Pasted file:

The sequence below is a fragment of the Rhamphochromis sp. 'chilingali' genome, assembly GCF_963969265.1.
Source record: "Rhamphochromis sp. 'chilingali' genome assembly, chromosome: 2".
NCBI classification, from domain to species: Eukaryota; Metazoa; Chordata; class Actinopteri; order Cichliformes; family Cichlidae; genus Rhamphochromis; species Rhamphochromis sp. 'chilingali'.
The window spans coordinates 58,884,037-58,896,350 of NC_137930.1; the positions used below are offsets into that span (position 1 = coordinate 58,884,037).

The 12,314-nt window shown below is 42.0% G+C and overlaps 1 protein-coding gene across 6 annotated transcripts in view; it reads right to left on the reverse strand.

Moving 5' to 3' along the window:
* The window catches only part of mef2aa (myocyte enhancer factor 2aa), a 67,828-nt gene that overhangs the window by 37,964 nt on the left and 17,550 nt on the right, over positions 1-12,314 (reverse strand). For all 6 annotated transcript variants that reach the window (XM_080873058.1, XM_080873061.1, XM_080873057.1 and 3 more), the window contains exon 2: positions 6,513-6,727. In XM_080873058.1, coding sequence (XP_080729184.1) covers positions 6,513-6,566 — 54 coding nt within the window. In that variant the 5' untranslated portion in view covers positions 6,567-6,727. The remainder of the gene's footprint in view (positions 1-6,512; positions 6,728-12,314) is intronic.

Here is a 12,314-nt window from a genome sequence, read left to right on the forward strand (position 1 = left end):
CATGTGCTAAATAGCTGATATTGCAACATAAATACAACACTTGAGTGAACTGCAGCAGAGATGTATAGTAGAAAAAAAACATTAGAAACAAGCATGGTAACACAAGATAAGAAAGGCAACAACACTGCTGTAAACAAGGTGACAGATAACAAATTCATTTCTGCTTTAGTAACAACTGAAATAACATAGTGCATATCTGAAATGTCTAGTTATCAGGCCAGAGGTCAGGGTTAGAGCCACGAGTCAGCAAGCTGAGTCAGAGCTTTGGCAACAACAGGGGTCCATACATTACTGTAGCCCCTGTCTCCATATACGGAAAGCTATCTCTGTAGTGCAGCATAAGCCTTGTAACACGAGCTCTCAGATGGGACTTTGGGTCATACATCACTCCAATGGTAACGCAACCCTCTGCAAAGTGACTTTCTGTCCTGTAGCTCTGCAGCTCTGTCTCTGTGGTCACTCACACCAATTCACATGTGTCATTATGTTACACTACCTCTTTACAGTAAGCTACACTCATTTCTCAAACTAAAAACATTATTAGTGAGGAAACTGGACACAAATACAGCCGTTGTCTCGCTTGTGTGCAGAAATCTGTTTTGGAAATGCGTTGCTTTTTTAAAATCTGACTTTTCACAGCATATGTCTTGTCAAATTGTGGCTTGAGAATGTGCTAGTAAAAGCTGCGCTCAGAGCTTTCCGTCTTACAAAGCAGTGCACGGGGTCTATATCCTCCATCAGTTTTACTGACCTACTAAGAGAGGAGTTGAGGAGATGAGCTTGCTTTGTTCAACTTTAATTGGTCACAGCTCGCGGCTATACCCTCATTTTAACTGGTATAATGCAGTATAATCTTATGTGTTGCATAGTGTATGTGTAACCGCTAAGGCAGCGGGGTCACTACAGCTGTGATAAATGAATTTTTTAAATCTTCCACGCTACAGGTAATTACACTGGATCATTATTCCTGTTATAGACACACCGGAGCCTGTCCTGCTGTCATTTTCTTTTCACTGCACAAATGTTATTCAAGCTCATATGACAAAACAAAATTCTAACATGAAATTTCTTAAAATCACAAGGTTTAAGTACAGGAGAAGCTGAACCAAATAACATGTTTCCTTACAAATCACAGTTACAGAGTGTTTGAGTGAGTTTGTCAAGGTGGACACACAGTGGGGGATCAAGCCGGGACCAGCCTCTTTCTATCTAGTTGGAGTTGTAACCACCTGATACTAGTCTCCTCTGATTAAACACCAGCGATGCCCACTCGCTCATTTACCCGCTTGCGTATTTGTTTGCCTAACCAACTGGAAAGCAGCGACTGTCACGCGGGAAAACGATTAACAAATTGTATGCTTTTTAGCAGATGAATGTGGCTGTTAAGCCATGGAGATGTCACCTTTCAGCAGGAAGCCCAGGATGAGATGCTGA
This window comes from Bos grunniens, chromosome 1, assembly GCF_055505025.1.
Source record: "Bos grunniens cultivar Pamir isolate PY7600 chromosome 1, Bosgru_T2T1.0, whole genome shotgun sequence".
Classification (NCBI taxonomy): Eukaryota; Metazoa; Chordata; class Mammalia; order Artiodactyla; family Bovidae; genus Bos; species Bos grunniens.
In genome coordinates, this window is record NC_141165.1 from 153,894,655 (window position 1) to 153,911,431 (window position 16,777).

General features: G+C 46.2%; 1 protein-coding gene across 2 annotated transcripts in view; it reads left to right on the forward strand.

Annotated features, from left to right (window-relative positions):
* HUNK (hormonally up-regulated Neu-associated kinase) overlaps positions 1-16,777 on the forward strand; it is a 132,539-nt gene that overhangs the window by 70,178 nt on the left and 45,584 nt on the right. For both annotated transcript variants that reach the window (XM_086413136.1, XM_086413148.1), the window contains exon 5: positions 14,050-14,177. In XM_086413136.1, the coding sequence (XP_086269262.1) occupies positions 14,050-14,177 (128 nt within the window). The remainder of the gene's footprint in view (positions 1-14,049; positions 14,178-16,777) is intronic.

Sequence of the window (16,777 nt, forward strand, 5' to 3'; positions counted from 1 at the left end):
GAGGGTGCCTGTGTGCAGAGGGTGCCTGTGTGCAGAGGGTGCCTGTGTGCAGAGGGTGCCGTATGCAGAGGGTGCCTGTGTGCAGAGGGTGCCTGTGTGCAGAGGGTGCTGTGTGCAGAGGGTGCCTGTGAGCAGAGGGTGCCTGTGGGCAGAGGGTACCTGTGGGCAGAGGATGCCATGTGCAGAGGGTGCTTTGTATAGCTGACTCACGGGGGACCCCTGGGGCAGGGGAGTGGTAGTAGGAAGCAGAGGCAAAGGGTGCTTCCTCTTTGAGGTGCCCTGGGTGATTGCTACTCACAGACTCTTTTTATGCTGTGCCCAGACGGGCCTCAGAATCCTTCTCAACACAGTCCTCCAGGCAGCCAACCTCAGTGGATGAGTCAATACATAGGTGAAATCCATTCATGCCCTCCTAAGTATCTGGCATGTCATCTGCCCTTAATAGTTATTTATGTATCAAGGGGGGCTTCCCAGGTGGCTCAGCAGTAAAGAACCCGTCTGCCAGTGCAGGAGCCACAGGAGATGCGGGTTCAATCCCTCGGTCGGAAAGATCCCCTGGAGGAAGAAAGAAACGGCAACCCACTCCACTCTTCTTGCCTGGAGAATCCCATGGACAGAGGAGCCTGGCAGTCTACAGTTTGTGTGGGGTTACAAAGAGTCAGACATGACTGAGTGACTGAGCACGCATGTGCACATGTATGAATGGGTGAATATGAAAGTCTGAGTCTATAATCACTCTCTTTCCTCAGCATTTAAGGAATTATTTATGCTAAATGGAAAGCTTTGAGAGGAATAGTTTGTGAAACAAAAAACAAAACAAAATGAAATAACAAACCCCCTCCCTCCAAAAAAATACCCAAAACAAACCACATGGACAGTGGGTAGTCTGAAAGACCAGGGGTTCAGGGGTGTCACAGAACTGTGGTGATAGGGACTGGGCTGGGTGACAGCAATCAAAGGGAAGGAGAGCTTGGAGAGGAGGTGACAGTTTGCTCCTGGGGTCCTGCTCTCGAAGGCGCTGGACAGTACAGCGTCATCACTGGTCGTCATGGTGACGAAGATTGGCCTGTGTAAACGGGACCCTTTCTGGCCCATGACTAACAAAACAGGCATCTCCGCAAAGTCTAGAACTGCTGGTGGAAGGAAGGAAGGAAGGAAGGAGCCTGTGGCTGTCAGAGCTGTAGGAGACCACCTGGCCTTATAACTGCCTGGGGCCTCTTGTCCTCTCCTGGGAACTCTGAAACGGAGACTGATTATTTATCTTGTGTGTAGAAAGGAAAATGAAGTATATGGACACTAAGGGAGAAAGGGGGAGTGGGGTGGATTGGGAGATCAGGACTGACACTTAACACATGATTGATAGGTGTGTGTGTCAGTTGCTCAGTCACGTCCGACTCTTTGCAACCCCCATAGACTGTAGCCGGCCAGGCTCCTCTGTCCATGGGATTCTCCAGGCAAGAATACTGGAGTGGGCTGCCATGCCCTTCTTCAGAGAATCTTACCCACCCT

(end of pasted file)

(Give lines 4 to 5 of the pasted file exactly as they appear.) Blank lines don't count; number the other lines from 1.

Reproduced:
The window spans coordinates 58,884,037-58,896,350 of NC_137930.1; the positions used below are offsets into that span (position 1 = coordinate 58,884,037).

The 12,314-nt window shown below is 42.0% G+C and overlaps 1 protein-coding gene across 6 annotated transcripts in view; it reads right to left on the reverse strand.